By Dmitry Brusilovsky, CEO, SRED Unlimited
Recently, the CRA yet again changed their SR&ED procedures. Fortunately, the eligibility criteria remains intact: there’s no difference in what qualifies as SR&ED. However, what they’ve done is clarified how they evaluate claims. Hopefully, this will make for a less confusing process from a claimant perspective. They’re most likely further emphasizing/renewing their focus on technical documentation. The following five practical questions should help illustrate what they are looking for.
1. Did you identify a technological or scientific uncertainty which could not be solved with easily Googled procedures,or removed by best practices?
- Show the work which led to the identification of this technological uncertainty. Particularly the point where you realized why it could not be resolved with best practices or using the company knowledge base.
- It can also help to show that you tried other processes and proved that they would not work.
2. As a result of this “due diligence”, did you then formulate hypotheses specifically aimed at reducing or eliminating this uncertainty?
- Include the idea which you wanted to prove or disprove when beginning your investigation.
3. Were your testing procedures consistent with the general scientific method, including formulating, testing, and modifying hypotheses?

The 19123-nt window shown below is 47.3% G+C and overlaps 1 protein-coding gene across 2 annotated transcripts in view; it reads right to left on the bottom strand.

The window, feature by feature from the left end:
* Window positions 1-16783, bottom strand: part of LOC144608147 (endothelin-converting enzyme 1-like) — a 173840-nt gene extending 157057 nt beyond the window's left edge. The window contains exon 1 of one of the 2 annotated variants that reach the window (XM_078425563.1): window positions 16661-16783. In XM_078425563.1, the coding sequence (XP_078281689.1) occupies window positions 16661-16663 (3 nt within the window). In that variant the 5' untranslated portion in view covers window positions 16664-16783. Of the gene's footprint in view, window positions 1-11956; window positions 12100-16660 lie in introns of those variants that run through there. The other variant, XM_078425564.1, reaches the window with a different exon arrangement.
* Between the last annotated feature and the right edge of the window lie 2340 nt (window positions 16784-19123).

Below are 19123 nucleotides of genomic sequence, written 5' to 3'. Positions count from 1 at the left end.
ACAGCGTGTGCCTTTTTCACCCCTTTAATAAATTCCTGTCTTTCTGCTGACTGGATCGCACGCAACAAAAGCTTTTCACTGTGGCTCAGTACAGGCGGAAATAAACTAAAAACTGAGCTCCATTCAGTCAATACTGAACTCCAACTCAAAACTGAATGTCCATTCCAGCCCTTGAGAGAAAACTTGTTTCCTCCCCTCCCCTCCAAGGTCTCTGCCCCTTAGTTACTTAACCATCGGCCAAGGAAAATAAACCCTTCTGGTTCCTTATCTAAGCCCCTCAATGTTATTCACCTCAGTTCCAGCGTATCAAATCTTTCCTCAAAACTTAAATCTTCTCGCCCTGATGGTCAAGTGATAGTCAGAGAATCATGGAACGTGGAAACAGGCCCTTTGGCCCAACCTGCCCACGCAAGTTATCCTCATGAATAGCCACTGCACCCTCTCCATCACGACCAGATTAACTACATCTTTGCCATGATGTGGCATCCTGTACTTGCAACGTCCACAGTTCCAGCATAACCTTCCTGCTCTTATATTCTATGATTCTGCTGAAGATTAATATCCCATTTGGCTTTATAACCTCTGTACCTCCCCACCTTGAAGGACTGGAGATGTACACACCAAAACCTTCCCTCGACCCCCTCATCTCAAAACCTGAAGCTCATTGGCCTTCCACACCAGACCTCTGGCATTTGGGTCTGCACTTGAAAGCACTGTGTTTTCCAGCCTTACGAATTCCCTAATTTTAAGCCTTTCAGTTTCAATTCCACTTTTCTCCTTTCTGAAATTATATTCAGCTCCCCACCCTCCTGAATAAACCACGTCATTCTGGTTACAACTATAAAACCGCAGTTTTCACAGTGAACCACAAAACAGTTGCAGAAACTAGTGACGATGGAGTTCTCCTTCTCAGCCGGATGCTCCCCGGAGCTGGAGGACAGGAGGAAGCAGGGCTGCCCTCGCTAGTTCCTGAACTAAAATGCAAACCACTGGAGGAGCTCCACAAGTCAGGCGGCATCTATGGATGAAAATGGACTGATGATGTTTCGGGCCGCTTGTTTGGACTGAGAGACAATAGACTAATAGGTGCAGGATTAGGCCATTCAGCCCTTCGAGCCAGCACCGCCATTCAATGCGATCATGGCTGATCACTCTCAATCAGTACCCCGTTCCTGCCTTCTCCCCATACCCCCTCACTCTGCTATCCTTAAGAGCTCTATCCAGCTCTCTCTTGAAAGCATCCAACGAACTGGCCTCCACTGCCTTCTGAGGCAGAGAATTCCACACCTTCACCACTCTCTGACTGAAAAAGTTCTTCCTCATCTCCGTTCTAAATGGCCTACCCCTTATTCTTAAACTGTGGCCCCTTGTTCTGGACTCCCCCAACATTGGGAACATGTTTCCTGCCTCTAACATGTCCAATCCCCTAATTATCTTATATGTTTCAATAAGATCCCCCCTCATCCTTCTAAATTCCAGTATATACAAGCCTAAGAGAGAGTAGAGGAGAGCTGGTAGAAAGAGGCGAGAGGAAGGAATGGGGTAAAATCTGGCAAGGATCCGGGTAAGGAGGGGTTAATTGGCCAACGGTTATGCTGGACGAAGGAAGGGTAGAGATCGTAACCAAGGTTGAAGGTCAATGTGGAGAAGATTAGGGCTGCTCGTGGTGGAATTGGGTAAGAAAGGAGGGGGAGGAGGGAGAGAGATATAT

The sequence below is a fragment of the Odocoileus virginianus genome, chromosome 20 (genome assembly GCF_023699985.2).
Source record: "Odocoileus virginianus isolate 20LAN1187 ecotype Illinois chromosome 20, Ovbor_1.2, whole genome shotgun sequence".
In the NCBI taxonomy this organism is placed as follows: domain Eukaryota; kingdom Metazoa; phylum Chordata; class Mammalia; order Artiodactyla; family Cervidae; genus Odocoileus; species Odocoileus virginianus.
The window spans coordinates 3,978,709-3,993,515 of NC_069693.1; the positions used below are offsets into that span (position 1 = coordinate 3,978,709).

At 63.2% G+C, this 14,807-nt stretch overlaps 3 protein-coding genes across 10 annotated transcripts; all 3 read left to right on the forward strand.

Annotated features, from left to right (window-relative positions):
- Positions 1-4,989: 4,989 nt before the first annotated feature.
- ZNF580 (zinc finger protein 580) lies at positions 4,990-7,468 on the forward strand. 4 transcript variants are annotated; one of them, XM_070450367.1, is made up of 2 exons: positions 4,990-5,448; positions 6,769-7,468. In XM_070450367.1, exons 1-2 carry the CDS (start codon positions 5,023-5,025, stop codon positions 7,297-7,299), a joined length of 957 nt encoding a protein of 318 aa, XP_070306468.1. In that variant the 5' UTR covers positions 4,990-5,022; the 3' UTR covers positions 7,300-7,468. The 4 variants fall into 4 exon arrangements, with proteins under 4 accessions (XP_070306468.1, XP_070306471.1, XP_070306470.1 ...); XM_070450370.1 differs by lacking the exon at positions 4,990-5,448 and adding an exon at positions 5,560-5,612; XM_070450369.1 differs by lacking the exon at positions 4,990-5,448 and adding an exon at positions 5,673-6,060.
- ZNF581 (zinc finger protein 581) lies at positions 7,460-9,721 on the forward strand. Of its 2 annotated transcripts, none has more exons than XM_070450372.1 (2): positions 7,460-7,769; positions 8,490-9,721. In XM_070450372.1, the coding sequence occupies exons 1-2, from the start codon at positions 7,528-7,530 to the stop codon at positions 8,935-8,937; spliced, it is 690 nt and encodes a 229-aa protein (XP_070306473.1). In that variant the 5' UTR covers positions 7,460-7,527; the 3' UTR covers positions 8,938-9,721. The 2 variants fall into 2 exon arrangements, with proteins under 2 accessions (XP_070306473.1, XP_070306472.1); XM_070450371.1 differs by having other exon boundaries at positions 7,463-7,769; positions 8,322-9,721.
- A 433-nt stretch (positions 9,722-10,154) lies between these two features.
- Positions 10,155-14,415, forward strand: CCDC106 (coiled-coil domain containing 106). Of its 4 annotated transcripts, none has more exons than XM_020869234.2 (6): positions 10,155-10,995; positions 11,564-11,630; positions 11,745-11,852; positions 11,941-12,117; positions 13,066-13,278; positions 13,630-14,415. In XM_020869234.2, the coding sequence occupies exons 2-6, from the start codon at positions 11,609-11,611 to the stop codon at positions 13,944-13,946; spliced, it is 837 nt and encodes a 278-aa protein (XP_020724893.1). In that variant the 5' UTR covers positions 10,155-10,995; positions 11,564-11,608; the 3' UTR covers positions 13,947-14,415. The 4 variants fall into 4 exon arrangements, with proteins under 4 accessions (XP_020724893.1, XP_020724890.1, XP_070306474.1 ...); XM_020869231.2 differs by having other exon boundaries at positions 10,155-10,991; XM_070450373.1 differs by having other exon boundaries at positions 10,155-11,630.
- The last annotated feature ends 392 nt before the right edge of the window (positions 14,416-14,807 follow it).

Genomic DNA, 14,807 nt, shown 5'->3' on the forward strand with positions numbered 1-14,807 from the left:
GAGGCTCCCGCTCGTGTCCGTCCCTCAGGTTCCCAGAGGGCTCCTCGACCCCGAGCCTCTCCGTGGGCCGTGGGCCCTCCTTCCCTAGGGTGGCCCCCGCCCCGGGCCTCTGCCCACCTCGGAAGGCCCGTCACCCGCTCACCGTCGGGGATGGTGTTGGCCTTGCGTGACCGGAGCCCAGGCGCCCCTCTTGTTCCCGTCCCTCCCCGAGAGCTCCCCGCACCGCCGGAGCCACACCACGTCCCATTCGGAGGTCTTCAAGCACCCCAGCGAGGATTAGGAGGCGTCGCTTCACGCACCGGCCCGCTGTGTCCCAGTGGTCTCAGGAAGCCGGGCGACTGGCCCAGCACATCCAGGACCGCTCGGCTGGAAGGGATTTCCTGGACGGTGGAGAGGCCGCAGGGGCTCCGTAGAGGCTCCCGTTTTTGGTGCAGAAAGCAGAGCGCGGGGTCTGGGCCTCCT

- Imagine a high school lab journal that follows a standard process. Chances are, your technical team already does this, but they mentally record and process some of the steps instead of writing them down. Ideally, you should have documentation of the whole process, skipping no step,to show the CRA your entire process. Don’t leave opportunities for them to ask questions if you can help it.
4. Did you advance the technology as a result of this experimental process? Did you at least advance your understanding of the technology?
- In the SR&ED world, it’s okay if a hypothesis fails. As long as you gain reusable knowledge about the technology, your documentation can show that. If it’s an ongoing project, and you’re still in the thick of things by the end of the fiscal year, instead you can document where the project left off before the year-end and describe your discoveries so far.
5. Has every iteration of hypothesis and all test results been documented?
- This may seem redundant, but we can’t over-stress that you must document as much as you can—ideally, document everything. Otherwise, “yes” answers to the previous questions may not be enough to defend your claim.